Not very much. I rode it at the end of the outdoor series just to kind of have a shake down of what the bike was about. I didn't really have much time on it before the U.S. Open—I would guess I probably rode it about four or five times before that race. From the time I've hopped on the new bike, though, I've always felt more comfortable on it than the old one. It just gels with me and I feel really good on it. I think you can tell when you watch me ride it.
You're an averaged sized guy. Do you think that the new Honda's size and ergonomics fit you better?
It feels like a 250f to me. The weight is a lot more centered and it just doesn't have that heavy feel. The front end also just carves now, where the old one seemed to push for my riding style. The power is also deceiving. It feels slow because of the power delivery, but when you put it on a clock—which the Japanese do—it's amazing that it is faster, and when you jump back and forth between the two bikes, you can actually clear stuff a little easier. I like it, and it seems like it's going to be an easier bike for me to ride for 20 laps.
It's great for me. I've always loved working with the guys at Fly and Western Powersports. The people that own the company are great, and that makes a big difference for me. I was really excited to start wearing their helmet. They have a new high-end helmet called the Formula, and it's a whole new product for them. I'm really happy to be involved with it. It's a great looking helmet. It's always fun to wear something new. This year as well, I'll be wearing Scott goggles (rather than Spy), and it's a great combination for me. But more importantly the people that I work with make a big difference to me.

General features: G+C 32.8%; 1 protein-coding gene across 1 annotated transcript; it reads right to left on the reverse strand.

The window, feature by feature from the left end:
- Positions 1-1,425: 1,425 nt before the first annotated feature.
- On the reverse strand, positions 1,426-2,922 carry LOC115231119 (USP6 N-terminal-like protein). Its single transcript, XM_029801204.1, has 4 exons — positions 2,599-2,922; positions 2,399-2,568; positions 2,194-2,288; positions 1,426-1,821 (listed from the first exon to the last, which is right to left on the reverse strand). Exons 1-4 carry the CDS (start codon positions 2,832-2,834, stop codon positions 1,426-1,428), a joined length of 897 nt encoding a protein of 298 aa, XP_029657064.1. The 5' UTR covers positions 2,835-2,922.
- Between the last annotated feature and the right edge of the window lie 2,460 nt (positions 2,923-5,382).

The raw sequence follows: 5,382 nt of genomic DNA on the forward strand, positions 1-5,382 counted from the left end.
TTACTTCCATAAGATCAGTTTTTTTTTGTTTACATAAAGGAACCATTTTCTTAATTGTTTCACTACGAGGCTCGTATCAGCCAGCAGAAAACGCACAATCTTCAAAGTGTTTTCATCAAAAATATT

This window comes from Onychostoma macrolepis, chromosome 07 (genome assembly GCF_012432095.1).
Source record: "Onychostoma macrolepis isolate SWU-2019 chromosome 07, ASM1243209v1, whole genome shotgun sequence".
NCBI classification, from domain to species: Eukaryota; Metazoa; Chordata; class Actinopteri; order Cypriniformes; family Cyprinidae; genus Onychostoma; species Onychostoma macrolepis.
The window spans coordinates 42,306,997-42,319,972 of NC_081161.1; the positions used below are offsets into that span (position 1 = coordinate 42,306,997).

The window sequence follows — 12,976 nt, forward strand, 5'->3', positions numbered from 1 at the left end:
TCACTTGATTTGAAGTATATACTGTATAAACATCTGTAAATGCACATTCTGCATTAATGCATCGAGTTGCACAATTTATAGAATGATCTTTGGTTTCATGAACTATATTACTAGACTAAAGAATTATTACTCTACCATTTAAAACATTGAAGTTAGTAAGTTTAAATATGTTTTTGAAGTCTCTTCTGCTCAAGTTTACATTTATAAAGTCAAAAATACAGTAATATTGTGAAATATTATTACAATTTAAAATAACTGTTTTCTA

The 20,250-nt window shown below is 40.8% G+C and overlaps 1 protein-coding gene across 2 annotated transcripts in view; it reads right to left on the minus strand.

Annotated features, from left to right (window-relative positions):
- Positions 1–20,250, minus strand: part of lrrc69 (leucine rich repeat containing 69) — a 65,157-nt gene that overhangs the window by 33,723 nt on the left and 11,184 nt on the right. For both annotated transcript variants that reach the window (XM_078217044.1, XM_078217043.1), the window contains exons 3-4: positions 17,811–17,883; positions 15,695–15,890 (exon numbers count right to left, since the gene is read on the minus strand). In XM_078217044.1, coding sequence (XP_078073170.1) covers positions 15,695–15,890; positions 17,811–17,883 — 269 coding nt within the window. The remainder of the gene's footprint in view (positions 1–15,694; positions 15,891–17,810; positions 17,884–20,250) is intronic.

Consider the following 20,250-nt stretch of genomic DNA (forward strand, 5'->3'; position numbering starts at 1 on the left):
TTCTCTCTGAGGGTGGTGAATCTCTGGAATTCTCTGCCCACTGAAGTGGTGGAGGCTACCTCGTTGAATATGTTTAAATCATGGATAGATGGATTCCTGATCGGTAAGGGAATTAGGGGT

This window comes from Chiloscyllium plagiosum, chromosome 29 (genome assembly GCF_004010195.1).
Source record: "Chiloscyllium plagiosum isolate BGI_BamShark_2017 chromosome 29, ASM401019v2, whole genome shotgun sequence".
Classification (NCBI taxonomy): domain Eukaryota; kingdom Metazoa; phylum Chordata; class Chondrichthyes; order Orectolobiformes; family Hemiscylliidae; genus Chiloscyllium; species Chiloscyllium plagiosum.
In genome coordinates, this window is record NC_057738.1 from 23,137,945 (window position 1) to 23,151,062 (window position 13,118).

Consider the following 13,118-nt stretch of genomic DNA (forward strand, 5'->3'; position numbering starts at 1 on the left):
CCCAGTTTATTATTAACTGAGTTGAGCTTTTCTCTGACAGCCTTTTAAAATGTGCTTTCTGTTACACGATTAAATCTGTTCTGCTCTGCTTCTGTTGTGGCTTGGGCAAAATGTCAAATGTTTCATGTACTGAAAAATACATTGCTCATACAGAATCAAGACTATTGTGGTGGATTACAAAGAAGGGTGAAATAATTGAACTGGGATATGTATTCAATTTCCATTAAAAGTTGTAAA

You've signed another two-year deal with Honda, and even though you've had another good year of results, was it difficult to find a ride with the state of the economy right now?
I think the silly season lasted a lot longer this year than it typically does, and I think the economy does raise some eyebrows and everyone is paying a lot of attention to where their money is going. They have to, though, because in the end the manufacturers are paying for all of us to go racing. I just feel very blessed to be able to do what I'm doing and get paid to race, and on top of that to be involved with Honda. It's a great team and I wouldn't really want to be involved with anyone else. It feels like a family to me. I'm going to be there for a total of six years, so I feel very lucky to have been on this team as long as I have. I'm pretty pumped, and in the greater scheme of things, to get paid to go racing is awesome.
What are your expectations for the 2009 season?
I would like to just go one race at a time and have fun with it. I know I'm prepared and I have a lot of the elements it takes to succeed in our sport, and I have to capitalize on those things and minimize my weaknesses. If I do that, I know the results will come. I don't really have a goal of where I want to be, that's kind of up in the air. More importantly, I'm just looking forward to going racing. I have a lot of new things to try, and I think seeing the results will be the exciting part. I can't wait to line up on the gate after all the hard work is over.